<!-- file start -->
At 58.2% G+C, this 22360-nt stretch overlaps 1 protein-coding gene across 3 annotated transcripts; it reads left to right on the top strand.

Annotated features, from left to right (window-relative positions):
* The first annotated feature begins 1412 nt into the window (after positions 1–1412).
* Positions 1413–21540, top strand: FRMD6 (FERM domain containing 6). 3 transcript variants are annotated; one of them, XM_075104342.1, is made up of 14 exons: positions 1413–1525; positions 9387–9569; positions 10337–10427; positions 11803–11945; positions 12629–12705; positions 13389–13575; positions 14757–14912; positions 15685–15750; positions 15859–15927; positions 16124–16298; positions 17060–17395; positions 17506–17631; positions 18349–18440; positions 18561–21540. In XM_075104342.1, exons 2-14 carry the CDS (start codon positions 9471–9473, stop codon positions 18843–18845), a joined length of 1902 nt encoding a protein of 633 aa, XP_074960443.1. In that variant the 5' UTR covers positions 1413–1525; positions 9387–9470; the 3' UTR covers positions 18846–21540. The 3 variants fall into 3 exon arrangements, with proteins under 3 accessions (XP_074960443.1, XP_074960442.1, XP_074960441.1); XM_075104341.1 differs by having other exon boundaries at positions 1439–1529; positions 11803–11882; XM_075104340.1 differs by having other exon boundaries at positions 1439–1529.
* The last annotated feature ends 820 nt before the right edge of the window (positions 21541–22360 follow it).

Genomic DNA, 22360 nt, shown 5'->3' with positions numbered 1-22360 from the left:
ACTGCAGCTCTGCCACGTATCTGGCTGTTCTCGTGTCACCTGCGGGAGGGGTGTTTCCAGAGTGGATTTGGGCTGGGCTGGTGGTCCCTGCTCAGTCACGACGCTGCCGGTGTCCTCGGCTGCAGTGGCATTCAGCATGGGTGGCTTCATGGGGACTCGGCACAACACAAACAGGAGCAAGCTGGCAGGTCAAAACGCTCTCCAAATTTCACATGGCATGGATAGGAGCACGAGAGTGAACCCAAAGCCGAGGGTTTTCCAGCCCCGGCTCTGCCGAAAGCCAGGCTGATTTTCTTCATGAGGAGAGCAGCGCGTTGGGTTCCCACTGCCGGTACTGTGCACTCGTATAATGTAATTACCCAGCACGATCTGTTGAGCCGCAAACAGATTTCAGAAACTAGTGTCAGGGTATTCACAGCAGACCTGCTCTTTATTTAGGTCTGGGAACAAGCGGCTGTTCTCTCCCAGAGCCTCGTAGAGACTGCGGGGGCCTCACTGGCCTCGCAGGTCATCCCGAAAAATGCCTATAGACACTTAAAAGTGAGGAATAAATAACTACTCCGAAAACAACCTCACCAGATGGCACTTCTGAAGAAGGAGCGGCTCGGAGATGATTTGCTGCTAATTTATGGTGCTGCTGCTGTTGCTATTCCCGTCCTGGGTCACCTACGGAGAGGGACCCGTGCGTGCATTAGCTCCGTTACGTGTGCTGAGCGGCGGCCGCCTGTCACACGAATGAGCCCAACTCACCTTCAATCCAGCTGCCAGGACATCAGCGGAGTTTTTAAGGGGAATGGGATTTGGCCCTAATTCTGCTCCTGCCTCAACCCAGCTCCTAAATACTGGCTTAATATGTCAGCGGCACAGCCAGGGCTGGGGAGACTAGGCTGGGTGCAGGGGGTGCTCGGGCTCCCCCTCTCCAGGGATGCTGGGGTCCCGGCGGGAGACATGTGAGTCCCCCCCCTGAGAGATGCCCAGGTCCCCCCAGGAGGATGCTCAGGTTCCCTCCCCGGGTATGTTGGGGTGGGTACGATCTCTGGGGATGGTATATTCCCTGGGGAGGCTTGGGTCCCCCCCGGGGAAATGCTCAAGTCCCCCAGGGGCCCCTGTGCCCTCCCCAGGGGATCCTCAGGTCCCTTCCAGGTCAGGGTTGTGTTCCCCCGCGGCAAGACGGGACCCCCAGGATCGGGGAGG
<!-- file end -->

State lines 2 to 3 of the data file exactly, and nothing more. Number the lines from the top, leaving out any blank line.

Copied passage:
Annotated features, from left to right (window-relative positions):
* The first annotated feature begins 1412 nt into the window (after positions 1–1412).